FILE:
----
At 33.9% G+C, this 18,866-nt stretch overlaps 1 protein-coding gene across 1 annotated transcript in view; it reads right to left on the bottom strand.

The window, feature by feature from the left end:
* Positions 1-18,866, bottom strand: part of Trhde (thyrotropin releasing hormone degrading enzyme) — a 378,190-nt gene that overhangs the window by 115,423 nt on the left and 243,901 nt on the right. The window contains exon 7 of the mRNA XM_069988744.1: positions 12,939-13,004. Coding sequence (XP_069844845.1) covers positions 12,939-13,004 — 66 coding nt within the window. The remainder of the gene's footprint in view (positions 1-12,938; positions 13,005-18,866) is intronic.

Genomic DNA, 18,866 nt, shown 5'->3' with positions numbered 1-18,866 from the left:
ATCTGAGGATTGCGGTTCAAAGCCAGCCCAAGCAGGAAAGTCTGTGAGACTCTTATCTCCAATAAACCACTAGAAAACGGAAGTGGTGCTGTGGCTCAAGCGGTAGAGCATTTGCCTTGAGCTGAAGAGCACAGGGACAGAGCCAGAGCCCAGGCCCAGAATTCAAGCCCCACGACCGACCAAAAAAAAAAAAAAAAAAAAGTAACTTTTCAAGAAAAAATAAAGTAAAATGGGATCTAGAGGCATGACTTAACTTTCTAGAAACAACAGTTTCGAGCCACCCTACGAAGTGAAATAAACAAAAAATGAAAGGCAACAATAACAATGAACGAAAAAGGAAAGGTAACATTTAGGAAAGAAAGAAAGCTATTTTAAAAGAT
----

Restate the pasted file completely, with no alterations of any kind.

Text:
At 33.9% G+C, this 18,866-nt stretch overlaps 1 protein-coding gene across 1 annotated transcript in view; it reads right to left on the bottom strand.

The window, feature by feature from the left end:
* Positions 1-18,866, bottom strand: part of Trhde (thyrotropin releasing hormone degrading enzyme) — a 378,190-nt gene that overhangs the window by 115,423 nt on the left and 243,901 nt on the right. The window contains exon 7 of the mRNA XM_069988744.1: positions 12,939-13,004. Coding sequence (XP_069844845.1) covers positions 12,939-13,004 — 66 coding nt within the window. The remainder of the gene's footprint in view (positions 1-12,938; positions 13,005-18,866) is intronic.

Genomic DNA, 18,866 nt, shown 5'->3' with positions numbered 1-18,866 from the left:
ATCTGAGGATTGCGGTTCAAAGCCAGCCCAAGCAGGAAAGTCTGTGAGACTCTTATCTCCAATAAACCACTAGAAAACGGAAGTGGTGCTGTGGCTCAAGCGGTAGAGCATTTGCCTTGAGCTGAAGAGCACAGGGACAGAGCCAGAGCCCAGGCCCAGAATTCAAGCCCCACGACCGACCAAAAAAAAAAAAAAAAAAAAGTAACTTTTCAAGAAAAAATAAAGTAAAATGGGATCTAGAGGCATGACTTAACTTTCTAGAAACAACAGTTTCGAGCCACCCTACGAAGTGAAATAAACAAAAAATGAAAGGCAACAATAACAATGAACGAAAAAGGAAAGGTAACATTTAGGAAAGAAAGAAAGCTATTTTAAAAGAT